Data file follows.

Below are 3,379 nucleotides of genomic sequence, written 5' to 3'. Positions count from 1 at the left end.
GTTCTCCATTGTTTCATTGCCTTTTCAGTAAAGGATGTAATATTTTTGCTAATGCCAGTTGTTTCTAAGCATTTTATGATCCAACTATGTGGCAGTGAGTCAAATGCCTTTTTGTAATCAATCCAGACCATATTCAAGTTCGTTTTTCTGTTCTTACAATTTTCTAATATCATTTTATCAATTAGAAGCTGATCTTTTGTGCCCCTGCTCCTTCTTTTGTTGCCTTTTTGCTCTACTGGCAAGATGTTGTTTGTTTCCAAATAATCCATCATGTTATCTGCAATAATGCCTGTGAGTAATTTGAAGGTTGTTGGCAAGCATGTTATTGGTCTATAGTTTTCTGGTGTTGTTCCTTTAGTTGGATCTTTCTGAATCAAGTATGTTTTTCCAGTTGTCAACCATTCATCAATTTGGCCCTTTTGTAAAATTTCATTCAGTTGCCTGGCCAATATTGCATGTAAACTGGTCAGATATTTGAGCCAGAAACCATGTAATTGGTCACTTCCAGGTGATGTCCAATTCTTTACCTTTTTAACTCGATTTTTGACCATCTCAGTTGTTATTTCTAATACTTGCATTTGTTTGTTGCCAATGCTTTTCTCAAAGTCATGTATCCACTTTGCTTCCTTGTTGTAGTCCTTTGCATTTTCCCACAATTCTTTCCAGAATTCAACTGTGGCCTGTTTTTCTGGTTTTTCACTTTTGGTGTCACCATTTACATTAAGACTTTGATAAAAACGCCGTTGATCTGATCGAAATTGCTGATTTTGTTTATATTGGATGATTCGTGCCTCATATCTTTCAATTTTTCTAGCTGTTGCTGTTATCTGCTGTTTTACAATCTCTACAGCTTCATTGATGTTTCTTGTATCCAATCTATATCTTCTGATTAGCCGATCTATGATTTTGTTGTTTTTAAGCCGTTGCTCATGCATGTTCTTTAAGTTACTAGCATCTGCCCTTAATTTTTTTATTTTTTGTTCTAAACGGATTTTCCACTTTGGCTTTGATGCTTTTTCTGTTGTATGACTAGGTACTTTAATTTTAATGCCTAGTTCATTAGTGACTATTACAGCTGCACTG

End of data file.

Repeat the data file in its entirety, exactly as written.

Below are 3,379 nucleotides of genomic sequence, written 5' to 3'. Positions count from 1 at the left end.
GTTCTCCATTGTTTCATTGCCTTTTCAGTAAAGGATGTAATATTTTTGCTAATGCCAGTTGTTTCTAAGCATTTTATGATCCAACTATGTGGCAGTGAGTCAAATGCCTTTTTGTAATCAATCCAGACCATATTCAAGTTCGTTTTTCTGTTCTTACAATTTTCTAATATCATTTTATCAATTAGAAGCTGATCTTTTGTGCCCCTGCTCCTTCTTTTGTTGCCTTTTTGCTCTACTGGCAAGATGTTGTTTGTTTCCAAATAATCCATCATGTTATCTGCAATAATGCCTGTGAGTAATTTGAAGGTTGTTGGCAAGCATGTTATTGGTCTATAGTTTTCTGGTGTTGTTCCTTTAGTTGGATCTTTCTGAATCAAGTATGTTTTTCCAGTTGTCAACCATTCATCAATTTGGCCCTTTTGTAAAATTTCATTCAGTTGCCTGGCCAATATTGCATGTAAACTGGTCAGATATTTGAGCCAGAAACCATGTAATTGGTCACTTCCAGGTGATGTCCAATTCTTTACCTTTTTAACTCGATTTTTGACCATCTCAGTTGTTATTTCTAATACTTGCATTTGTTTGTTGCCAATGCTTTTCTCAAAGTCATGTATCCACTTTGCTTCCTTGTTGTAGTCCTTTGCATTTTCCCACAATTCTTTCCAGAATTCAACTGTGGCCTGTTTTTCTGGTTTTTCACTTTTGGTGTCACCATTTACATTAAGACTTTGATAAAAACGCCGTTGATCTGATCGAAATTGCTGATTTTGTTTATATTGGATGATTCGTGCCTCATATCTTTCAATTTTTCTAGCTGTTGCTGTTATCTGCTGTTTTACAATCTCTACAGCTTCATTGATGTTTCTTGTATCCAATCTATATCTTCTGATTAGCCGATCTATGATTTTGTTGTTTTTAAGCCGTTGCTCATGCATGTTCTTTAAGTTACTAGCATCTGCCCTTAATTTTTTTATTTTTTGTTCTAAACGGATTTTCCACTTTGGCTTTGATGCTTTTTCTGTTGTATGACTAGGTACTTTAATTTTAATGCCTAGTTCATTAGTGACTATTACAGCTGCACTG